Seattle.—Samuel Hill, good roads
enthusiast, who has paaaed the last
alz weeks Inspecting highways in nine
eastern states, has returned home
with the news that the Northern Paci
fic will give the state of Washington
its abandoned right of way and old
road beds between Tacoma and Van
couver, for the proposed Pacific High
way.
"Should the state of Washington de
cide to accept this generous offer,
there is no reason why, with a reason
able appropriation and the liberal use
of convict labor, the Pacific Highway
should not be finished by October 1,"
said Mr. Hill. "The railroad company
had planned to build four steel bridges
across the Cowlits and Tootle rivers
and the Big Draw. The stone piers
of these proposed bridges, built at a
big expense, are as good today as
ever, and may be made available for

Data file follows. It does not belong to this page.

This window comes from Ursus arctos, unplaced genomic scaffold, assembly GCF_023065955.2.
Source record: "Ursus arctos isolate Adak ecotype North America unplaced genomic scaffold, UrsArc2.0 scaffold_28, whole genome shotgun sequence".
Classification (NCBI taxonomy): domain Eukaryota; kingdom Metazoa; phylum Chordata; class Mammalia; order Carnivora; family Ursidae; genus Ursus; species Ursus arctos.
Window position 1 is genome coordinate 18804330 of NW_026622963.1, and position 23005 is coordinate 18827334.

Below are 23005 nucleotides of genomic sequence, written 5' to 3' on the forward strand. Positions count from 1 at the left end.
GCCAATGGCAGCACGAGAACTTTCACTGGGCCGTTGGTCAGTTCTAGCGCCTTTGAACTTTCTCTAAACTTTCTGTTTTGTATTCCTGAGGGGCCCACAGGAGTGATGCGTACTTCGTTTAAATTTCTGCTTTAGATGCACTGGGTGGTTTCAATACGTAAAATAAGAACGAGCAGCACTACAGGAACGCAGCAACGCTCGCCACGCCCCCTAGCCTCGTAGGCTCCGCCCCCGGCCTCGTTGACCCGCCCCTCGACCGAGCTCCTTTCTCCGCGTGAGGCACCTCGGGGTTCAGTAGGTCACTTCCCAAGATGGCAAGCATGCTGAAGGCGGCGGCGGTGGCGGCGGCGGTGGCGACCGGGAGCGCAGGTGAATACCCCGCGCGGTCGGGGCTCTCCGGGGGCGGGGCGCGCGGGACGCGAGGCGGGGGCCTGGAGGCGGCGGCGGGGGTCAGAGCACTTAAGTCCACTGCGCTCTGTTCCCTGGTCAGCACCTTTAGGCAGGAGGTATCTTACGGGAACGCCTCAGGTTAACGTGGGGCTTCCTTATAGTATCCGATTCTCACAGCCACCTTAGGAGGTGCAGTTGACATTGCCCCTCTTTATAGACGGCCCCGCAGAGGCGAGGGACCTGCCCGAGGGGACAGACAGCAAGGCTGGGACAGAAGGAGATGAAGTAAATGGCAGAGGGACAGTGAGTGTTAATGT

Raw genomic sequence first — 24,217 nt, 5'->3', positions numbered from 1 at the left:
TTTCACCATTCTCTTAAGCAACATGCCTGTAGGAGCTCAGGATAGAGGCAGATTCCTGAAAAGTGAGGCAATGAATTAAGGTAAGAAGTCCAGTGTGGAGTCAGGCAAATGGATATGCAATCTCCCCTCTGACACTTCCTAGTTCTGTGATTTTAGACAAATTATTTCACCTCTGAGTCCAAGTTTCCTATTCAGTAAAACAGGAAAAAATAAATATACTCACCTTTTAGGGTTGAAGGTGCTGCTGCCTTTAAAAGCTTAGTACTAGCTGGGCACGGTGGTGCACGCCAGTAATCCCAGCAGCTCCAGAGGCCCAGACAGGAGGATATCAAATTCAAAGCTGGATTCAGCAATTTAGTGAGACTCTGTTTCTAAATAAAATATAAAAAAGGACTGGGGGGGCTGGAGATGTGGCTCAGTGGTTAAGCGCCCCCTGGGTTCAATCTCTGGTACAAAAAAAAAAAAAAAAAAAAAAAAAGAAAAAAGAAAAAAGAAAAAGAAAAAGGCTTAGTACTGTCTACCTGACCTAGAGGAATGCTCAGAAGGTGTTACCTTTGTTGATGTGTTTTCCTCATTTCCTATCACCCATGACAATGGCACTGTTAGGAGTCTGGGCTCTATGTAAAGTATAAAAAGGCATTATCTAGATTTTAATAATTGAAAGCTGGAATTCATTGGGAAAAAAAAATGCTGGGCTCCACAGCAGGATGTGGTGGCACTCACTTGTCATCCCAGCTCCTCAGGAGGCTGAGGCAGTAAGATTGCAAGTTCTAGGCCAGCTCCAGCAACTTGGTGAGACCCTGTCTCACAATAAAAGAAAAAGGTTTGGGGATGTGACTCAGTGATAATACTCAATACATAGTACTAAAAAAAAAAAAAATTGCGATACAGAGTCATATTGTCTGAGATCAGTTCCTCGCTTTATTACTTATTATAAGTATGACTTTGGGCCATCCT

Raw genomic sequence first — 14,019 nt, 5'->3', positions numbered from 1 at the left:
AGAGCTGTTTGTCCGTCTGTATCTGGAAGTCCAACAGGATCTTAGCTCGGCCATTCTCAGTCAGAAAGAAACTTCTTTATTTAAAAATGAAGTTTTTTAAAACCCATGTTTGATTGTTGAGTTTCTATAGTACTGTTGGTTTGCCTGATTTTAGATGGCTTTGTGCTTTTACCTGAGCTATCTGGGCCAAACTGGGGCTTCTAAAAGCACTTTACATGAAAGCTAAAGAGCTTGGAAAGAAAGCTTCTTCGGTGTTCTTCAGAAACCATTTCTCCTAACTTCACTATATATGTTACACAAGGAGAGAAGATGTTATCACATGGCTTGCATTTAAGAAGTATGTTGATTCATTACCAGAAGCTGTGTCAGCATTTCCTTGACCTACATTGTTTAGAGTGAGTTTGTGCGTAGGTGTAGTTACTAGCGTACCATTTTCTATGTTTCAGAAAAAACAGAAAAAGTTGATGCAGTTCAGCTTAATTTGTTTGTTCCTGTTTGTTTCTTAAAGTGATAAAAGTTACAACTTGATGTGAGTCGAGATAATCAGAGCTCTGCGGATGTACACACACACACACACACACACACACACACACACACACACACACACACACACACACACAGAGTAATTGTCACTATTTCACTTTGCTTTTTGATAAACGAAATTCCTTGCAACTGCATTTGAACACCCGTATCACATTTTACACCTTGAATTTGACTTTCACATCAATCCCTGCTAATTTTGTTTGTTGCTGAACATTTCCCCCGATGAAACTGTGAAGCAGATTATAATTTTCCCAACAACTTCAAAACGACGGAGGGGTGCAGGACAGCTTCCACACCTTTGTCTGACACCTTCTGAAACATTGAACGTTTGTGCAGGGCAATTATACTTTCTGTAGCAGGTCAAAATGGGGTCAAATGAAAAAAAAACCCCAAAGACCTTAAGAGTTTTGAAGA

highway bridges.
"The legislature of Washington will
not be Importuned to accept the gift.
President Elliott will simply make the
offer and the state may take it or
leave it."
Contract For Kittitas Project Signed
Ellensburg.—After a delay of eigh'
months, Secretary of the Interior Fish
er has affixed his signature to the
water contract for the Kittitas reclam
ation district. The district will pay
$12.60 an acre for water for the high
line canal. Over $200,000 has been
saved to landowners by the delay.
Journalists Spaak at Seattle
Seattle. —Newspaper men from all
parts of the aorthwest attended and
made addresses at the campus news
paper institute, the first of Its kind
on the Pacific coast, which opened